They are a threat to our democracy. And frankly, they are a threat to our campaign and our hopes to transform our country.
The antidote to a super PAC is a political revolution funded by working people, chipping in what they can. We are the only campaign that is entirely funded by grassroots donations from start to finish. And so now we are asking you to chip in what you can before our FEC fundraising deadline.
Thank you for your quick response here.Team Bernie
NYT: “Anxious Biden Allies May Unleash Super PAC”
We’re already being outspent and outraised by many campaigns, including a billionaire hedge fund manager trying to buy this election by spending huge sums of money on TV and digital ads.
Now, we have to contend with the potential of a Joe Biden super PAC — and who knows how many candidates might follow suit.
Kamala doesn’t have a super PAC. She doesn’t take money from corporate PACs or federal lobbyists. Our campaign is funded by over 750,000 individual contributions from folks just like you.
Rush a donation of any amount today to ensure we report a strong number on our FEC report and have the resources to compete with these super PACs, billionaire self-funders, and more.Team Kamala
They aren’t going after Biden for Trump’s smears, which I appreciate, but they have no similar restraint to a story that some of his allies are talking about maybe making a super PAC. And yes, again, super PACs aren’t good. But it doesn’t exist (yet)! It hasn’t done anything! And not only are Harris and Sanders griping about it, they’re also sowing seeds of “the others will follow suit!”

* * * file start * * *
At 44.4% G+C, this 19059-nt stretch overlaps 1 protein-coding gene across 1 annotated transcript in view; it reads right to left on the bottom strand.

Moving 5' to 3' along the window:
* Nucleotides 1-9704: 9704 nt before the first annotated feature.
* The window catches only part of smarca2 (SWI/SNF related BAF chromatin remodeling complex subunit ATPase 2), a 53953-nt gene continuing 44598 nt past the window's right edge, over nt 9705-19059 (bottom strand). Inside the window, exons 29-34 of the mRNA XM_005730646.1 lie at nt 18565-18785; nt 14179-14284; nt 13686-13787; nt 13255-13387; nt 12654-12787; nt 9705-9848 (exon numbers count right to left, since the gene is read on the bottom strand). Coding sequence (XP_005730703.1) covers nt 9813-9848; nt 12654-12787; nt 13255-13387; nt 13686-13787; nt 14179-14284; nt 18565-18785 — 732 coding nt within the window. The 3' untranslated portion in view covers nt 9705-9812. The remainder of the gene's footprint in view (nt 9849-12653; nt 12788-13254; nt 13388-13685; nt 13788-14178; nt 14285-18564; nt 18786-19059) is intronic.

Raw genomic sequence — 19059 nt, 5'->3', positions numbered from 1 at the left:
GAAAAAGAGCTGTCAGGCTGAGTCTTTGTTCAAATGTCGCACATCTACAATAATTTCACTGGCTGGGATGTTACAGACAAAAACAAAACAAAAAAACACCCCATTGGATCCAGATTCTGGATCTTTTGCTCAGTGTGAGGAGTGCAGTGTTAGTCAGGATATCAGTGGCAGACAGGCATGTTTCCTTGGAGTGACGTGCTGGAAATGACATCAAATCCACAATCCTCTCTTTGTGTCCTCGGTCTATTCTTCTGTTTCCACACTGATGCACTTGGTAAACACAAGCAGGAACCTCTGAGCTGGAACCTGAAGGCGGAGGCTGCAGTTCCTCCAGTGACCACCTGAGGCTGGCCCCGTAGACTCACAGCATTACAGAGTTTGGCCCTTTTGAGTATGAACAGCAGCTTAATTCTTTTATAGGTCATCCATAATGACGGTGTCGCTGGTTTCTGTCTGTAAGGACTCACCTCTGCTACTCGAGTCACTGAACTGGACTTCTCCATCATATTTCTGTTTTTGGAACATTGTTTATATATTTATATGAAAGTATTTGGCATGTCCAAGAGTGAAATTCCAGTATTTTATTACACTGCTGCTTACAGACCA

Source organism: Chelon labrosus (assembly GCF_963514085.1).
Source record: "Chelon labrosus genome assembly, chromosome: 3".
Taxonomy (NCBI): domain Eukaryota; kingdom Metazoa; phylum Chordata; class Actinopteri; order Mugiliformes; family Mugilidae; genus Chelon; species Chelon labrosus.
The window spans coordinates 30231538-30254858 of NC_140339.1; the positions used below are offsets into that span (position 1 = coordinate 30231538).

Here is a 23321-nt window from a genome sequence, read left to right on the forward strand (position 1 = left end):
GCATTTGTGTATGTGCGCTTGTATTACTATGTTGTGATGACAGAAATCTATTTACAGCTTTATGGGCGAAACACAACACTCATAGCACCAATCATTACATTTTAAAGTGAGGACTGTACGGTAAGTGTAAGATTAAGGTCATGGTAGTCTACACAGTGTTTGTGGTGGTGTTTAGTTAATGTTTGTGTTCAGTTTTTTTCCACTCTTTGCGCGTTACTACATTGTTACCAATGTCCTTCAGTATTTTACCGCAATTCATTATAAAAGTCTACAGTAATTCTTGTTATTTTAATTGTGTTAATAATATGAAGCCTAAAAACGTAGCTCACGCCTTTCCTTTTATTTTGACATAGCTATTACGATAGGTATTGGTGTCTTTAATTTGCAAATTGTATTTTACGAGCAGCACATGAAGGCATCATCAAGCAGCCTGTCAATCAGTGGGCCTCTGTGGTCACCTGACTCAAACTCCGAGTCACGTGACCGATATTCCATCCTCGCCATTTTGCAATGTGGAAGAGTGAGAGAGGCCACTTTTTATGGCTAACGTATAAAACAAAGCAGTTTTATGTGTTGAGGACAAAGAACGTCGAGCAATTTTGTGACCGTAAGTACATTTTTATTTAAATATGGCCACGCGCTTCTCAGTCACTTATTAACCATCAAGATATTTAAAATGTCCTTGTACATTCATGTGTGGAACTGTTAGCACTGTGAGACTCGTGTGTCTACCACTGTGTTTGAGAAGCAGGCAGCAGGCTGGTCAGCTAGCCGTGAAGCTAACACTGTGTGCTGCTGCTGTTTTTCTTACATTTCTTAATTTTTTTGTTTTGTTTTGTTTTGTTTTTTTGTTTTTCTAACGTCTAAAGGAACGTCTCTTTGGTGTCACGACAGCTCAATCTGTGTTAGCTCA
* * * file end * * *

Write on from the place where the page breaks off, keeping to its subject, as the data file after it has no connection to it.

We don’t need conspiracy theories in our politics. We really, truly don’t.
Speaking of conspiracy theories, though, Tulsi Gabbard is proving to be the queen this week.
Tulsi being shut out of the September debate meant we missed out on media coverage equivalent to millions of dollars worth of advertising… millions that went to media darlings like Kamala Harris and Elizabeth Warren instead.
We’ve got lost ground to make up, quickly, in order to demonstrate the grassroots momentum we see every day on the ground, in the books….
…We all saw how hard the political elite, and their allies in the corporate media, have worked to keep Tulsi off the debate stage, to deny her platform coverage and to ignore our campaign’s obvious grassroots momentum. But they failed. Against these obstacles, Tulsi qualified once again for the October debates, proving that not only does she deserve to be on the debate stage, but that her message is resonating with people on the ground, where it matters.Caitlin, TULSI2020
The “political elite” and the “corporate media” are working to keep Gabbard off the debate stage and giving coverage to “media darlings” Harris and Warren.
FiveThirtyEight does this wonderful regular piece on the amount of news coverage the various candidates get.